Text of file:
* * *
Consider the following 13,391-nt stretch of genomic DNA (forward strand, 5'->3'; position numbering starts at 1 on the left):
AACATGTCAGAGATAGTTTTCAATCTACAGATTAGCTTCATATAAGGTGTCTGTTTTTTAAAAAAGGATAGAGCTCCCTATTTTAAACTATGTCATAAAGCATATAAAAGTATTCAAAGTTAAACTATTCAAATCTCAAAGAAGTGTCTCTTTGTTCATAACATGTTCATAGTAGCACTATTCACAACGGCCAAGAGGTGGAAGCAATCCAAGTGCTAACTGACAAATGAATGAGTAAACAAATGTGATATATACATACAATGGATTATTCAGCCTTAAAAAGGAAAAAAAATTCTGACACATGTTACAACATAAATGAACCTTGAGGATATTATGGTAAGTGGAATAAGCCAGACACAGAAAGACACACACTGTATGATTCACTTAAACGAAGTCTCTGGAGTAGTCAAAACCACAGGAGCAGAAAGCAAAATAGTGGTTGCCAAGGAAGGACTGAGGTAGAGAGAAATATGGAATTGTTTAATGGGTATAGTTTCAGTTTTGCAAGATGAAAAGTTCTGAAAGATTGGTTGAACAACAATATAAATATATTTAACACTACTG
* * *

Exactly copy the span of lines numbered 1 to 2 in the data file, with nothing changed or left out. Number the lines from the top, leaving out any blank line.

Consider the following 13,391-nt stretch of genomic DNA (forward strand, 5'->3'; position numbering starts at 1 on the left):
AACATGTCAGAGATAGTTTTCAATCTACAGATTAGCTTCATATAAGGTGTCTGTTTTTTAAAAAAGGATAGAGCTCCCTATTTTAAACTATGTCATAAAGCATATAAAAGTATTCAAAGTTAAACTATTCAAATCTCAAAGAAGTGTCTCTTTGTTCATAACATGTTCATAGTAGCACTATTCACAACGGCCAAGAGGTGGAAGCAATCCAAGTGCTAACTGACAAATGAATGAGTAAACAAATGTGATATATACATACAATGGATTATTCAGCCTTAAAAAGGAAAAAAAATTCTGACACATGTTACAACATAAATGAACCTTGAGGATATTATGGTAAGTGGAATAAGCCAGACACAGAAAGACACACACTGTATGATTCACTTAAACGAAGTCTCTGGAGTAGTCAAAACCACAGGAGCAGAAAGCAAAATAGTGGTTGCCAAGGAAGGACTGAGGTAGAGAGAAATATGGAATTGTTTAATGGGTATAGTTTCAGTTTTGCAAGATGAAAAGTTCTGAAAGATTGGTTGAACAACAATATAAATATATTTAACACTACTG